Over the years in Japan I’ve racked up a number of castles on my visits and the one in Kumamoto is certainly up there as one of the most impressive. Kumamoto Castle is considered one of the three premier castles in Japan, along with Matsumoto Castle and Himeji Castle. Due to its appearances in the likes of ‘You Only Live Twice‘ (1967) and Akira Kurosawa’s ‘Kagemusha‘ (1980) the one in Himeji is likely to always be my personal favourite but Kumamoto is a close second thanks to the beautiful scenery surrounding this modern reproduction. It also has its own part in movie history as the legendary Kurosawa filmed a lot of the King Lear inspired ‘Ran‘ (1985) in Kumamoto prefecture including its castle in the city of the same name.
Yet again it was another early start as we took a couple of bullet train rides from Nagasaki to Kumamoto station via Tosu. Like Hachiko waiting to meet its master in Shibuya all those years ago, Momiji (the family dog) was standing by to meet us at our destination alongside my girlfriends parents of course!
It was to only be a brief stop in Kumamoto to see the vast castle area which dominates the city. The outer area is free for all to roam around but it’s 500 yen to enter the inner area that hosts the main towers which were rebuilt in 1960. The largest tower stands about 30 metres tall (on top of the stone wall) and is a six-storied one whilst the smaller one next to it has four stories.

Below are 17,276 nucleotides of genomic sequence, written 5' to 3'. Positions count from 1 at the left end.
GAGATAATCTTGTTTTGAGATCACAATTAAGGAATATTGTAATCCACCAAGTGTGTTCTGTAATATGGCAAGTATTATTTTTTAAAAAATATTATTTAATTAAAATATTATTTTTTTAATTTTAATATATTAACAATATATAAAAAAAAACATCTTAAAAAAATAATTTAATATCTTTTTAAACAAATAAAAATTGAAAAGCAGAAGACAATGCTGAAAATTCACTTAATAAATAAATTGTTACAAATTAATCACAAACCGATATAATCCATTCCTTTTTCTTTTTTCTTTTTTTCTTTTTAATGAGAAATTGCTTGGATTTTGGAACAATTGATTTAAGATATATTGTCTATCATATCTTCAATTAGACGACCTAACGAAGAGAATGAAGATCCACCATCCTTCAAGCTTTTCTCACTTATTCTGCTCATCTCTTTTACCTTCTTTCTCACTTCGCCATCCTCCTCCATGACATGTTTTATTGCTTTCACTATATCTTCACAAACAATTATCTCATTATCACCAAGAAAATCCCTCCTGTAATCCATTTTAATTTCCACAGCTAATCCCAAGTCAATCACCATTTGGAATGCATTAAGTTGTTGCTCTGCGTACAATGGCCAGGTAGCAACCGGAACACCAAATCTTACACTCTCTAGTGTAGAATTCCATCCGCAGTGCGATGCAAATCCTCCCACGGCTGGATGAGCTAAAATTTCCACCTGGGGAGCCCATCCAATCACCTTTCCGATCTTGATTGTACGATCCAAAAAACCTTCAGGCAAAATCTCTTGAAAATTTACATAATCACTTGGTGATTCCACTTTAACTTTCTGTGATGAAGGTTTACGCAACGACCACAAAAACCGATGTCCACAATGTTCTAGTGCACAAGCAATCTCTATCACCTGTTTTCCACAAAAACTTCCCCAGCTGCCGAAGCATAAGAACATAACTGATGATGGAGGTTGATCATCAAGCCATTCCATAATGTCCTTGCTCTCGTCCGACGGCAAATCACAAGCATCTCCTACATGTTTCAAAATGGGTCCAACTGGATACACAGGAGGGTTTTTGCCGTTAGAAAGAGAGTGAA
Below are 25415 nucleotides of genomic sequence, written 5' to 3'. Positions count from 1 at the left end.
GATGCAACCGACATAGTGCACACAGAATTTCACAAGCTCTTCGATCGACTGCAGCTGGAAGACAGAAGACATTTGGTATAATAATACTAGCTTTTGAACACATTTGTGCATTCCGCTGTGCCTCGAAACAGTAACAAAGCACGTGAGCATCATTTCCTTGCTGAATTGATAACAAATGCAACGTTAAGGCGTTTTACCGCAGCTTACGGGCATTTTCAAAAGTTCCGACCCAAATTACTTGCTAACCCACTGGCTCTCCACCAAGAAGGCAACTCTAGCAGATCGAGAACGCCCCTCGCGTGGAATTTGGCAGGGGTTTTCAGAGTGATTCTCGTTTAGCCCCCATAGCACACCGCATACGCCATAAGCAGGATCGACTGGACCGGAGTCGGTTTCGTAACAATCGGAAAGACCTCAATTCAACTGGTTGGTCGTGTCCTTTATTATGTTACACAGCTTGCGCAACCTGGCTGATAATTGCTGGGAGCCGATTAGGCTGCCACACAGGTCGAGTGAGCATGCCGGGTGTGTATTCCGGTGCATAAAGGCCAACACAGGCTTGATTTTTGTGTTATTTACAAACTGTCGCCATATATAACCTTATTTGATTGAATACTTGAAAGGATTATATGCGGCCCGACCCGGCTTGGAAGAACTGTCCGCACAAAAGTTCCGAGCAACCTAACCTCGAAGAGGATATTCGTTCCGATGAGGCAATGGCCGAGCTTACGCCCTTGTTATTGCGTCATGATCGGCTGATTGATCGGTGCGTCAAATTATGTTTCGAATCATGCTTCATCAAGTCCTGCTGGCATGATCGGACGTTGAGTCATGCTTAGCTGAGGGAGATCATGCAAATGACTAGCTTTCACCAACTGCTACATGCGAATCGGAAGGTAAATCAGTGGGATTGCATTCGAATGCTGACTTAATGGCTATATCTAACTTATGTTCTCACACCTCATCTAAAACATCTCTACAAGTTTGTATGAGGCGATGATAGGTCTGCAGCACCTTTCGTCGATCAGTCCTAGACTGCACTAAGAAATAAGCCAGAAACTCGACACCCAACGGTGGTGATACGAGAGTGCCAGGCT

After a couple of cheesy photo shots outside the castle we went inside Hon-maru Goten Grand Hall which is a reconstruction of the original palace’s living quarters that were destroyed during the Seinan Civil War of 1877.
The 5-storied Uto Turret however is a survivor of that siege and dates back to the period of the castle’s construction. We ascended the steps of this place and were yet again rewarded with some pretty awesome views of the main tower and the mountains in the distance of some beautiful green countryside.
The signature of this castle is its steep curved stone walls which were designed to prevent attackers from penetrating the castle. It was constructed in 1607 and was designed by Kato Kiyomasa; a very knowledgable feudal lord who ruled the area. It seemed like my prospective father-in-law had a lot of respect and admiration for the experienced Kiyomasa as he proudly told me of how these fortifications are highly regarded for their strategic effectiveness.
There was just enough time to sample a local dish by way of Kumamoto ramen at a local restaurant. There are of course many types of ramen all over Japan and this particular one is a variation of tonkotsu ramen with decidedly thicker noodles and a soup that was a bit more mild and lighter than its usual sort. After that it was time to move on to our next destination in Kyushu.